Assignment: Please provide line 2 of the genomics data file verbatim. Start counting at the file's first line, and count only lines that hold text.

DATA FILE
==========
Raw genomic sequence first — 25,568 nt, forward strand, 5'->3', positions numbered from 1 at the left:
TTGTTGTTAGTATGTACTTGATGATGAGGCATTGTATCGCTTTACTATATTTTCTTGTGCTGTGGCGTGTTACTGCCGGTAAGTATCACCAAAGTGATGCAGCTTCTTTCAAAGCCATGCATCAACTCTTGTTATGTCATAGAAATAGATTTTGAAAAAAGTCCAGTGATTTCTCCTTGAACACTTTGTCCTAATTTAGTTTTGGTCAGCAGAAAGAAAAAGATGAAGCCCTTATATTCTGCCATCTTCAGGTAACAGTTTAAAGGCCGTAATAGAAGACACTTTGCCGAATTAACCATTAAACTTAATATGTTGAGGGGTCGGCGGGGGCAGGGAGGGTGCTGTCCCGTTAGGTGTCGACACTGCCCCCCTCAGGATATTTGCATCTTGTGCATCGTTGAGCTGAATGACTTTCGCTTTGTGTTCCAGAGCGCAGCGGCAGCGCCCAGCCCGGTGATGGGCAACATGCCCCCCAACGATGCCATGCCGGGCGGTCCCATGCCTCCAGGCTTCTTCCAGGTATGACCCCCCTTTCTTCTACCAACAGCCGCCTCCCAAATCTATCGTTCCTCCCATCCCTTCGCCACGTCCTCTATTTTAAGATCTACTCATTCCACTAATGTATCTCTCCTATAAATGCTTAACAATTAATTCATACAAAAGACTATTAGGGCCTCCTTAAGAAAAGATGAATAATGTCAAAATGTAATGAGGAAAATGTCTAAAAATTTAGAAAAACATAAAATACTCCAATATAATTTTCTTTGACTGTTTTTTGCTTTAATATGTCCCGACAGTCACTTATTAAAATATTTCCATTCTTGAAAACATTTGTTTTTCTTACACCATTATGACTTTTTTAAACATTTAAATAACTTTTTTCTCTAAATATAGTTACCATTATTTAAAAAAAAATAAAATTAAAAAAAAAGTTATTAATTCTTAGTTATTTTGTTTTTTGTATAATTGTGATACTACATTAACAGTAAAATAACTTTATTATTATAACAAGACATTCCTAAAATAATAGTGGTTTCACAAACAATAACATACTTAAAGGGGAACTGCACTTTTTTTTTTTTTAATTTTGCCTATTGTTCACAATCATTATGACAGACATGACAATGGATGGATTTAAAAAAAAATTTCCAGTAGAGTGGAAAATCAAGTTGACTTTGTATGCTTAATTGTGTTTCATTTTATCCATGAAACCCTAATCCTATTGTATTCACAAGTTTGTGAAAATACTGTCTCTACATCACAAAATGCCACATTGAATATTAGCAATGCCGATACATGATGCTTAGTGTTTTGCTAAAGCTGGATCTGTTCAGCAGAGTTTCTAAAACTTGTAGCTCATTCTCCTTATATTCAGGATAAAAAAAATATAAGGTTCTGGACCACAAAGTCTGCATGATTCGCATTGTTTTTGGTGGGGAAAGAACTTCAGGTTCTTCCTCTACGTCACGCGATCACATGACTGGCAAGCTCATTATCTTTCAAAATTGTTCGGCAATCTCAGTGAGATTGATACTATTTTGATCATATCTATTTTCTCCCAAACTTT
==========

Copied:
TTGTTGTTAGTATGTACTTGATGATGAGGCATTGTATCGCTTTACTATATTTTCTTGTGCTGTGGCGTGTTACTGCCGGTAAGTATCACCAAAGTGATGCAGCTTCTTTCAAAGCCATGCATCAACTCTTGTTATGTCATAGAAATAGATTTTGAAAAAAGTCCAGTGATTTCTCCTTGAACACTTTGTCCTAATTTAGTTTTGGTCAGCAGAAAGAAAAAGATGAAGCCCTTATATTCTGCCATCTTCAGGTAACAGTTTAAAGGCCGTAATAGAAGACACTTTGCCGAATTAACCATTAAACTTAATATGTTGAGGGGTCGGCGGGGGCAGGGAGGGTGCTGTCCCGTTAGGTGTCGACACTGCCCCCCTCAGGATATTTGCATCTTGTGCATCGTTGAGCTGAATGACTTTCGCTTTGTGTTCCAGAGCGCAGCGGCAGCGCCCAGCCCGGTGATGGGCAACATGCCCCCCAACGATGCCATGCCGGGCGGTCCCATGCCTCCAGGCTTCTTCCAGGTATGACCCCCCTTTCTTCTACCAACAGCCGCCTCCCAAATCTATCGTTCCTCCCATCCCTTCGCCACGTCCTCTATTTTAAGATCTACTCATTCCACTAATGTATCTCTCCTATAAATGCTTAACAATTAATTCATACAAAAGACTATTAGGGCCTCCTTAAGAAAAGATGAATAATGTCAAAATGTAATGAGGAAAATGTCTAAAAATTTAGAAAAACATAAAATACTCCAATATAATTTTCTTTGACTGTTTTTTGCTTTAATATGTCCCGACAGTCACTTATTAAAATATTTCCATTCTTGAAAACATTTGTTTTTCTTACACCATTATGACTTTTTTAAACATTTAAATAACTTTTTTCTCTAAATATAGTTACCATTATTTAAAAAAAAATAAAATTAAAAAAAAAGTTATTAATTCTTAGTTATTTTGTTTTTTGTATAATTGTGATACTACATTAACAGTAAAATAACTTTATTATTATAACAAGACATTCCTAAAATAATAGTGGTTTCACAAACAATAACATACTTAAAGGGGAACTGCACTTTTTTTTTTTTTAATTTTGCCTATTGTTCACAATCATTATGACAGACATGACAATGGATGGATTTAAAAAAAAATTTCCAGTAGAGTGGAAAATCAAGTTGACTTTGTATGCTTAATTGTGTTTCATTTTATCCATGAAACCCTAATCCTATTGTATTCACAAGTTTGTGAAAATACTGTCTCTACATCACAAAATGCCACATTGAATATTAGCAATGCCGATACATGATGCTTAGTGTTTTGCTAAAGCTGGATCTGTTCAGCAGAGTTTCTAAAACTTGTAGCTCATTCTCCTTATATTCAGGATAAAAAAAATATAAGGTTCTGGACCACAAAGTCTGCATGATTCGCATTGTTTTTGGTGGGGAAAGAACTTCAGGTTCTTCCTCTACGTCACGCGATCACATGACTGGCAAGCTCATTATCTTTCAAAATTGTTCGGCAATCTCAGTGAGATTGATACTATTTTGATCATATCTATTTTCTCCCAAACTTT